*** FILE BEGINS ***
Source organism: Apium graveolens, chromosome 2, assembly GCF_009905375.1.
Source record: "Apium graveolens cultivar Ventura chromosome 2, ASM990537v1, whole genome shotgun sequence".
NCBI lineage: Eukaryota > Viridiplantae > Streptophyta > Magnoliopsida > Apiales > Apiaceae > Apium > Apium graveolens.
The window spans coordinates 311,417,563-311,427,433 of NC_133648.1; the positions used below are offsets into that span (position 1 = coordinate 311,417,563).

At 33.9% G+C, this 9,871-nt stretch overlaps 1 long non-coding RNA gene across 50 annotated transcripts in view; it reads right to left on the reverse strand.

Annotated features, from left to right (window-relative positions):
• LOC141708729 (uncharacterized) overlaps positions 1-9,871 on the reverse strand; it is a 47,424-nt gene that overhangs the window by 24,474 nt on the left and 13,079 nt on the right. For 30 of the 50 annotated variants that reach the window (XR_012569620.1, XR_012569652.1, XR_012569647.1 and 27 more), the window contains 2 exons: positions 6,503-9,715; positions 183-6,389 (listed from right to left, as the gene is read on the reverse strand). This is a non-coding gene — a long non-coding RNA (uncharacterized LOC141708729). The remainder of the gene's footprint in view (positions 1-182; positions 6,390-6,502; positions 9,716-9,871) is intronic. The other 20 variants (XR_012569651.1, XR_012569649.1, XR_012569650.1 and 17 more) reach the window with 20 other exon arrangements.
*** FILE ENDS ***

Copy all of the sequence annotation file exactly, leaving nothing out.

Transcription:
Source organism: Apium graveolens, chromosome 2, assembly GCF_009905375.1.
Source record: "Apium graveolens cultivar Ventura chromosome 2, ASM990537v1, whole genome shotgun sequence".
NCBI lineage: Eukaryota > Viridiplantae > Streptophyta > Magnoliopsida > Apiales > Apiaceae > Apium > Apium graveolens.
The window spans coordinates 311,417,563-311,427,433 of NC_133648.1; the positions used below are offsets into that span (position 1 = coordinate 311,417,563).

At 33.9% G+C, this 9,871-nt stretch overlaps 1 long non-coding RNA gene across 50 annotated transcripts in view; it reads right to left on the reverse strand.

Annotated features, from left to right (window-relative positions):
• LOC141708729 (uncharacterized) overlaps positions 1-9,871 on the reverse strand; it is a 47,424-nt gene that overhangs the window by 24,474 nt on the left and 13,079 nt on the right. For 30 of the 50 annotated variants that reach the window (XR_012569620.1, XR_012569652.1, XR_012569647.1 and 27 more), the window contains 2 exons: positions 6,503-9,715; positions 183-6,389 (listed from right to left, as the gene is read on the reverse strand). This is a non-coding gene — a long non-coding RNA (uncharacterized LOC141708729). The remainder of the gene's footprint in view (positions 1-182; positions 6,390-6,502; positions 9,716-9,871) is intronic. The other 20 variants (XR_012569651.1, XR_012569649.1, XR_012569650.1 and 17 more) reach the window with 20 other exon arrangements.